As a result, I unfortunately have no sympathy for our countries predicament because it was entirely predictable given the selfishness, greed, lack of ethical judgement and goodwill of people over the recent past in respect to our housing market. Any any attempt to improve the ethical nature and goodwill of the participants got ridiculed by most people that you would raise the issues with. Greed is good and getting ahead were the most important issues....now we will have to deal with the consequences of this behaviour that had no moral compass. 

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7

Well I am not sure if young people trying to provide a stable life for their young families deserve that criticism but I get your point about those who had to live off their capital instead of interest.

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2

Wait, isn't that the whole idea of saving for retirement?  To spend it when you retire?  Just reinforces this ridiculous entitlement mentality from Boomers that expect money for nothing.  It has to come from somewhere.......Never from the pockets of a Boomer though.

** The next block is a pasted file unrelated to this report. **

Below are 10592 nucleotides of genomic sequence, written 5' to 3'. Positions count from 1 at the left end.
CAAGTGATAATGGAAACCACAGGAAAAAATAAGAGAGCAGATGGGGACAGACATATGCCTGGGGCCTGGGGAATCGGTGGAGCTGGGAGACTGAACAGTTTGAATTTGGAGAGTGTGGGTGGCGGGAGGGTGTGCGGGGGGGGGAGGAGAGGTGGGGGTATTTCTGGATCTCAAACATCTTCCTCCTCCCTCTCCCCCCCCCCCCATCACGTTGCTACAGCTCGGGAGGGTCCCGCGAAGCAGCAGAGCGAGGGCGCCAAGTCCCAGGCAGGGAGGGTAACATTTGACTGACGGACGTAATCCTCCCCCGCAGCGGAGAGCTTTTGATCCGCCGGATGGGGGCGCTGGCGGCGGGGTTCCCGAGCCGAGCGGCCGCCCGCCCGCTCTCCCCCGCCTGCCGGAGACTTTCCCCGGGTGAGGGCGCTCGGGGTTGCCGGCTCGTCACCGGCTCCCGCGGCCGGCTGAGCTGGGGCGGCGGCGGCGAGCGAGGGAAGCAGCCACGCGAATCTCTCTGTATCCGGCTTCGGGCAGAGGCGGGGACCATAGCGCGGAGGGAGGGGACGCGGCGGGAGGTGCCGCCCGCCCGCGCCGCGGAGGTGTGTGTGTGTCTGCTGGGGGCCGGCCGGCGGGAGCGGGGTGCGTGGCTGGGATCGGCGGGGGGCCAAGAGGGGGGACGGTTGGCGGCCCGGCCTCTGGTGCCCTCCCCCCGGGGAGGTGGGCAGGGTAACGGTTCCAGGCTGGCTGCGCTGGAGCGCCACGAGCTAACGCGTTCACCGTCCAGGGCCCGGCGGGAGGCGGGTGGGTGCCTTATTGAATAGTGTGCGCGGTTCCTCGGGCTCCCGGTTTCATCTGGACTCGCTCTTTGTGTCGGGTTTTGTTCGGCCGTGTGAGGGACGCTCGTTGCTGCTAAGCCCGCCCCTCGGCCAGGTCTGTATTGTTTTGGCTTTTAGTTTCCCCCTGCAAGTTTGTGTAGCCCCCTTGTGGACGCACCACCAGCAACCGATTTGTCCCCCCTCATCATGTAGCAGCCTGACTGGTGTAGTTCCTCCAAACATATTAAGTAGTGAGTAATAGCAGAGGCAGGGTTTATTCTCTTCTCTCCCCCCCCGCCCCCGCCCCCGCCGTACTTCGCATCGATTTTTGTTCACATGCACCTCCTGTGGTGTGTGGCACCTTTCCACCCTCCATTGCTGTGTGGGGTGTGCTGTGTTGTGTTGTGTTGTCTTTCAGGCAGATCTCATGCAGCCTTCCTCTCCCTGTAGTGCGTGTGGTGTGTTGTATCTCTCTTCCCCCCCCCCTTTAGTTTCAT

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5

Imagine if we just taxed the property investors who have been making hundreds of thousands/millions in untaxed gains to cover this risk? But no, we encouraged speculative behaviour because nobody in government had the courage to do the right thing in order to bring to an end this reckless behaviour. 

And even worse, if you attempted to discourage the reckless behaviour, you got called names and belittled by those with vested interests (doom goblins lol..) who want to profit at the harm to the social and financial stability of the country as a whole.....If people get the pitch forks out because it all turns to custard, its those who have been boasting about how great it has been, being a property investor, well the pointy end of the sharp objects should be aimed towards them, and its their doors that society should be knocking on first. 

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22